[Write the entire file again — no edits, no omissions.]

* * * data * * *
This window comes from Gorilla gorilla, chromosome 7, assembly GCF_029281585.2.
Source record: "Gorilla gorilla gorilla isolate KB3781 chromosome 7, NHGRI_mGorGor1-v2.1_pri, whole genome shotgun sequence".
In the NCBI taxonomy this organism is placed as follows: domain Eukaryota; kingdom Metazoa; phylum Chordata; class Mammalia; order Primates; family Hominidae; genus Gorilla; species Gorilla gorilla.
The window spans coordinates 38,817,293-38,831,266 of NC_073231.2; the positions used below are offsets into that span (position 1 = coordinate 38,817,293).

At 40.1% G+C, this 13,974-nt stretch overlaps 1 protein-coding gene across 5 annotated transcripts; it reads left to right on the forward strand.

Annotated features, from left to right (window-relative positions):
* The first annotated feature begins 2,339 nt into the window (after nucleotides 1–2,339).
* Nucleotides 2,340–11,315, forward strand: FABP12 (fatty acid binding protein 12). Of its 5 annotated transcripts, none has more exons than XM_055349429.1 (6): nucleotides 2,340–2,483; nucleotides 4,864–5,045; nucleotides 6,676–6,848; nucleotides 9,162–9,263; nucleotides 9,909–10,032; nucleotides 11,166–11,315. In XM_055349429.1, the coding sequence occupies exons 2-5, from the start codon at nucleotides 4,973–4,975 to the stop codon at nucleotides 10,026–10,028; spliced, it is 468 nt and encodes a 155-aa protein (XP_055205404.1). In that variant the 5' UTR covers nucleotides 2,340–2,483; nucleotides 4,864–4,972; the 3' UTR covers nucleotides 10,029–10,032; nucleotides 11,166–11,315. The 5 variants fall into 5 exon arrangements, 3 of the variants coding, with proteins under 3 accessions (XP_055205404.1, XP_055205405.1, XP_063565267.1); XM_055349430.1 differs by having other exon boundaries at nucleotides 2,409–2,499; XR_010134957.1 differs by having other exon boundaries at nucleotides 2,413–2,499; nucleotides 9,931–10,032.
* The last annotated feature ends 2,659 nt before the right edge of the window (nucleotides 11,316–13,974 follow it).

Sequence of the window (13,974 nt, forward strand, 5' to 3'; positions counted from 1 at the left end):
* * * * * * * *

This window comes from Gorilla gorilla, chromosome 7, assembly GCF_029281585.2.
Source record: "Gorilla gorilla gorilla isolate KB3781 chromosome 7, NHGRI_mGorGor1-v2.1_pri, whole genome shotgun sequence".
In the NCBI taxonomy this organism is placed as follows: domain Eukaryota; kingdom Metazoa; phylum Chordata; class Mammalia; order Primates; family Hominidae; genus Gorilla; species Gorilla gorilla.
The window spans coordinates 38,817,293-38,831,266 of NC_073231.2; the positions used below are offsets into that span (position 1 = coordinate 38,817,293).

At 40.1% G+C, this 13,974-nt stretch overlaps 1 protein-coding gene across 5 annotated transcripts; it reads left to right on the forward strand.

Annotated features, from left to right (window-relative positions):
* The first annotated feature begins 2,339 nt into the window (after nucleotides 1–2,339).
* Nucleotides 2,340–11,315, forward strand: FABP12 (fatty acid binding protein 12). Of its 5 annotated transcripts, none has more exons than XM_055349429.1 (6): nucleotides 2,340–2,483; nucleotides 4,864–5,045; nucleotides 6,676–6,848; nucleotides 9,162–9,263; nucleotides 9,909–10,032; nucleotides 11,166–11,315. In XM_055349429.1, the coding sequence occupies exons 2-5, from the start codon at nucleotides 4,973–4,975 to the stop codon at nucleotides 10,026–10,028; spliced, it is 468 nt and encodes a 155-aa protein (XP_055205404.1). In that variant the 5' UTR covers nucleotides 2,340–2,483; nucleotides 4,864–4,972; the 3' UTR covers nucleotides 10,029–10,032; nucleotides 11,166–11,315. The 5 variants fall into 5 exon arrangements, 3 of the variants coding, with proteins under 3 accessions (XP_055205404.1, XP_055205405.1, XP_063565267.1); XM_055349430.1 differs by having other exon boundaries at nucleotides 2,409–2,499; XR_010134957.1 differs by having other exon boundaries at nucleotides 2,413–2,499; nucleotides 9,931–10,032.
* The last annotated feature ends 2,659 nt before the right edge of the window (nucleotides 11,316–13,974 follow it).

Sequence of the window (13,974 nt, forward strand, 5' to 3'; positions counted from 1 at the left end):